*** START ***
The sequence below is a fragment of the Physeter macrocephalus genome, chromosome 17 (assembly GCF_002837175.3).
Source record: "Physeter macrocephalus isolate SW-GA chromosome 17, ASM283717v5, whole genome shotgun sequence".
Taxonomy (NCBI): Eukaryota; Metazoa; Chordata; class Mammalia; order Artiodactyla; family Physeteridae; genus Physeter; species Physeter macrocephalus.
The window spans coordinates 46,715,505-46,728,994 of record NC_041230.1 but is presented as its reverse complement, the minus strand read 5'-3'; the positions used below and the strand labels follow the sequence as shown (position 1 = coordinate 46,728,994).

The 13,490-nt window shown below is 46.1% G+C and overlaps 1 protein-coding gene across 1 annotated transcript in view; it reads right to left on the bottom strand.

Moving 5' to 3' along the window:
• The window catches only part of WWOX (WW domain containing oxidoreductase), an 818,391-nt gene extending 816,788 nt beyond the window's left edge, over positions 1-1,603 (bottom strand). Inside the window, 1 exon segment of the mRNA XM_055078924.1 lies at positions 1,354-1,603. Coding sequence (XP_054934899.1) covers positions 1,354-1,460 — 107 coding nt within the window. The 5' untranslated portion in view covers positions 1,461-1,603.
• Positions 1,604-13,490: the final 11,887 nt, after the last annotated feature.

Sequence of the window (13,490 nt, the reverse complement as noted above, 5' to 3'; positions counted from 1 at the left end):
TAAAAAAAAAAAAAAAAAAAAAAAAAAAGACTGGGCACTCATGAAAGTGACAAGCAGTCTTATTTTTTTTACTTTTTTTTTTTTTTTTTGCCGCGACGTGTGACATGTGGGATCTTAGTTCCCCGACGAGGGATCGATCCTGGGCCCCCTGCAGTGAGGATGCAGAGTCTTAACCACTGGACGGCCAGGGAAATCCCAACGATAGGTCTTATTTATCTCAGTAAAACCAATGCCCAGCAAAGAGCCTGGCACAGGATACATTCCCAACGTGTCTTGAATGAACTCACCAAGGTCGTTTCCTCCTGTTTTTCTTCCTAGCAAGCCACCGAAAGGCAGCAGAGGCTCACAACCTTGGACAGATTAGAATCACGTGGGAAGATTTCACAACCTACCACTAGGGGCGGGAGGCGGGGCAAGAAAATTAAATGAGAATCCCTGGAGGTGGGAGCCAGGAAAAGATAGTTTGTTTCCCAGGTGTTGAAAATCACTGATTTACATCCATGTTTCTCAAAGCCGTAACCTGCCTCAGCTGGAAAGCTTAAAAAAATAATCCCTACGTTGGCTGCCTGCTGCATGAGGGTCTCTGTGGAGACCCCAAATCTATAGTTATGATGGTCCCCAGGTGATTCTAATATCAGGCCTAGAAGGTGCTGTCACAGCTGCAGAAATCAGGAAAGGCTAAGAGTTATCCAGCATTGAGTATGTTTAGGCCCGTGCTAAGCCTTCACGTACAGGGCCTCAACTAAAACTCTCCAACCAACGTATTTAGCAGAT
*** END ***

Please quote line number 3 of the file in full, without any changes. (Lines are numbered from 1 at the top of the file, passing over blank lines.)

Taxonomy (NCBI): Eukaryota; Metazoa; Chordata; class Mammalia; order Artiodactyla; family Physeteridae; genus Physeter; species Physeter macrocephalus.